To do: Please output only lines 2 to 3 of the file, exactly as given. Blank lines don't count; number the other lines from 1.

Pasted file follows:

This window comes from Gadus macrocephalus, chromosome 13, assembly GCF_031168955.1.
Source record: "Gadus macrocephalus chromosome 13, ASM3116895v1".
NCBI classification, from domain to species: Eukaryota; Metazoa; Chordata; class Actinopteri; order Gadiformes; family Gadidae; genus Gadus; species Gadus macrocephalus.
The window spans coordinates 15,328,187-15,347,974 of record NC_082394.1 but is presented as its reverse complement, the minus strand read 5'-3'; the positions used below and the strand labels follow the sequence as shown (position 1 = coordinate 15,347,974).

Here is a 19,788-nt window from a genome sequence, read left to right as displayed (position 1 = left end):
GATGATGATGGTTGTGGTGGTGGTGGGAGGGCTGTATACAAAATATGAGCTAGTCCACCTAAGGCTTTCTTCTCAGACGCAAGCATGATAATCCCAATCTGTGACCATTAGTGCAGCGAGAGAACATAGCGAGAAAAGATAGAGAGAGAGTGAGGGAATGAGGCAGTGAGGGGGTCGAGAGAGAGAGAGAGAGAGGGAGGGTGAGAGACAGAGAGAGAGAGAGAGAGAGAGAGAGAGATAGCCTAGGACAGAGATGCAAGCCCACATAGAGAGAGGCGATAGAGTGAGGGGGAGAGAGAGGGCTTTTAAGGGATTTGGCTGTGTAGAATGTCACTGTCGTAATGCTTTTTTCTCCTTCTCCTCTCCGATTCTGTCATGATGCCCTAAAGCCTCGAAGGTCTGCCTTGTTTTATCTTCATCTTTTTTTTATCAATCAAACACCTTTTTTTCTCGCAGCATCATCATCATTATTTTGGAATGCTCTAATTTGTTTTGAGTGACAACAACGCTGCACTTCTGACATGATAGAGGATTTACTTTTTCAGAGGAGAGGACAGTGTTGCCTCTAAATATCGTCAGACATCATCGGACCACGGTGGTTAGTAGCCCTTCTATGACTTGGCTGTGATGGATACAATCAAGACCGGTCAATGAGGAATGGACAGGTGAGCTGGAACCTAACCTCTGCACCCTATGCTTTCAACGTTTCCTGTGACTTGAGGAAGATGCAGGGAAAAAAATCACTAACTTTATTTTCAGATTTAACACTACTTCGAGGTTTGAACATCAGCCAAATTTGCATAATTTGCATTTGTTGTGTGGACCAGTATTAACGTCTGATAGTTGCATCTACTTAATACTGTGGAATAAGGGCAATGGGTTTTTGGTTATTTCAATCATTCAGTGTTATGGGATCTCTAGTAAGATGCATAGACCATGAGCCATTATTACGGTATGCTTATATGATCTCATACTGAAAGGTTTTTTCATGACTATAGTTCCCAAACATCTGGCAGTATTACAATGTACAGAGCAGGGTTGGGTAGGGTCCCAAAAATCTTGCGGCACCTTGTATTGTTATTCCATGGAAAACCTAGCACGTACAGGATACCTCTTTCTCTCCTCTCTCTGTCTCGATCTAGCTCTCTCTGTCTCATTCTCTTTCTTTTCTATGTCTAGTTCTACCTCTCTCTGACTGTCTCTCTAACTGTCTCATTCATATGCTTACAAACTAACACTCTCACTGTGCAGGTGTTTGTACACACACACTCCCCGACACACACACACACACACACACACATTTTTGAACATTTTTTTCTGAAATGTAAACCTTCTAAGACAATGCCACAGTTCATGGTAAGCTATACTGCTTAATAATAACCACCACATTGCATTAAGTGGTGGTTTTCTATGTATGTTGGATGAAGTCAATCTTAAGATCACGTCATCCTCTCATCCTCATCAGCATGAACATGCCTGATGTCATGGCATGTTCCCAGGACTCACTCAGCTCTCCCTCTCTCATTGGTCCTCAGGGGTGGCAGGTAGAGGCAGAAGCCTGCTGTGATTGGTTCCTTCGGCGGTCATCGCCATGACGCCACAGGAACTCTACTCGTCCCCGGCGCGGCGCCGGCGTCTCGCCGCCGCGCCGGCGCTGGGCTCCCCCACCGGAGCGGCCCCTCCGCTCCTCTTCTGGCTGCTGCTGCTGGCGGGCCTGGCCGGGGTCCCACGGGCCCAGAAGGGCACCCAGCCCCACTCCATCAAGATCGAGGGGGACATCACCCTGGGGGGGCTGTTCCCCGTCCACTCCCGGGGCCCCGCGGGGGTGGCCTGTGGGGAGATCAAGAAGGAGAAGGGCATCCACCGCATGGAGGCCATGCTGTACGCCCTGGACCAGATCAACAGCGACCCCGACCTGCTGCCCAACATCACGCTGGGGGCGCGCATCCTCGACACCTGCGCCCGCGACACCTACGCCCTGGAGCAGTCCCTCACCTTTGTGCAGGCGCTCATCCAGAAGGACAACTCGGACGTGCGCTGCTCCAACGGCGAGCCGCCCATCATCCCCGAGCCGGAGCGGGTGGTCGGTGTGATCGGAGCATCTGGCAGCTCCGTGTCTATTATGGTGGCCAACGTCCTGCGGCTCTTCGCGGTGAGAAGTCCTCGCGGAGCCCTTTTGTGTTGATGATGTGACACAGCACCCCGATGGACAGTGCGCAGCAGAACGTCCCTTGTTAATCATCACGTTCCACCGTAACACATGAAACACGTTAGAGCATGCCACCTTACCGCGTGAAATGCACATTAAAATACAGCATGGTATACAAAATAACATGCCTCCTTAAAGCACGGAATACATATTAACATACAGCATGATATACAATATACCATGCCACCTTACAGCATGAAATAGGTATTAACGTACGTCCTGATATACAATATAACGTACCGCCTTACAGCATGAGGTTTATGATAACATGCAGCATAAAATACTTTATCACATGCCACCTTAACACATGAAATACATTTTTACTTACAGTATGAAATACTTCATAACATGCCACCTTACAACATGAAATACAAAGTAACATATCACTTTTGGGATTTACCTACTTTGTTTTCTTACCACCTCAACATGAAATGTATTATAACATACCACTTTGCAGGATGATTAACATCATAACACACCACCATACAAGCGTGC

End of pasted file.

Source record: "Gadus macrocephalus chromosome 13, ASM3116895v1".
NCBI classification, from domain to species: Eukaryota; Metazoa; Chordata; class Actinopteri; order Gadiformes; family Gadidae; genus Gadus; species Gadus macrocephalus.